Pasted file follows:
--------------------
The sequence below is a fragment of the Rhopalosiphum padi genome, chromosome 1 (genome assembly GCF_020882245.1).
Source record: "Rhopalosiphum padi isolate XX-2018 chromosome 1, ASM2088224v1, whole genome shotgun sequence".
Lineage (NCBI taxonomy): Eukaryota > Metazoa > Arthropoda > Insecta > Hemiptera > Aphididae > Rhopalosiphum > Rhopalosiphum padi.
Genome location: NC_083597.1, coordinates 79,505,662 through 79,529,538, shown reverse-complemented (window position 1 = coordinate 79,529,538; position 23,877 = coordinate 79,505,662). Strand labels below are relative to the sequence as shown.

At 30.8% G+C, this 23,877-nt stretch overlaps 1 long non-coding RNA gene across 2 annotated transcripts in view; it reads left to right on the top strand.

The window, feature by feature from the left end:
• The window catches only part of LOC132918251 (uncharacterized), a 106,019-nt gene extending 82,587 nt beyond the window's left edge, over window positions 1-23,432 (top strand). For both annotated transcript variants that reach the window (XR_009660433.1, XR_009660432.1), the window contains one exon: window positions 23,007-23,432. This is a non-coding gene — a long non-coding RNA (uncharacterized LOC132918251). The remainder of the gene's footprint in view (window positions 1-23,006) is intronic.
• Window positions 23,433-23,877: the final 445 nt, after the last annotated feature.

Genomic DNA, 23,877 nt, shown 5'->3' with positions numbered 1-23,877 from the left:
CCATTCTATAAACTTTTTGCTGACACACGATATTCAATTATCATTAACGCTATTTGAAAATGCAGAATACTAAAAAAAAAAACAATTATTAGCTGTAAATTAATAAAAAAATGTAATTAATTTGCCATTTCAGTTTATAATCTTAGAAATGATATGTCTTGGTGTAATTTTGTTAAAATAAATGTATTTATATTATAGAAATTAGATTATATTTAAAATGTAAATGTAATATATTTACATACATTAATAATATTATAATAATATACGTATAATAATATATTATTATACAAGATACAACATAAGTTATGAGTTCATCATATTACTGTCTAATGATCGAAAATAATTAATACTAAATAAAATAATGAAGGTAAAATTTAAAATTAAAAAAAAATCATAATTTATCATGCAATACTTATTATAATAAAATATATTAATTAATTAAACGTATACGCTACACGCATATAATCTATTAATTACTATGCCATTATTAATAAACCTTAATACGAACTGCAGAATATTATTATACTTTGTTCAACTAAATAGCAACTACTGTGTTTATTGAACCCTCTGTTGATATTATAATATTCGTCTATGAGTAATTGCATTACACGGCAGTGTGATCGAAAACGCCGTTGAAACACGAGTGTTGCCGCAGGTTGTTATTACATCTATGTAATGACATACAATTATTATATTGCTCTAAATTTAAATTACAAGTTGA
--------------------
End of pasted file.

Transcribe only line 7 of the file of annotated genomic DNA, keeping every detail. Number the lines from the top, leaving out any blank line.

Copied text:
• The window catches only part of LOC132918251 (uncharacterized), a 106,019-nt gene extending 82,587 nt beyond the window's left edge, over window positions 1-23,432 (top strand). For both annotated transcript variants that reach the window (XR_009660433.1, XR_009660432.1), the window contains one exon: window positions 23,007-23,432. This is a non-coding gene — a long non-coding RNA (uncharacterized LOC132918251). The remainder of the gene's footprint in view (window positions 1-23,006) is intronic.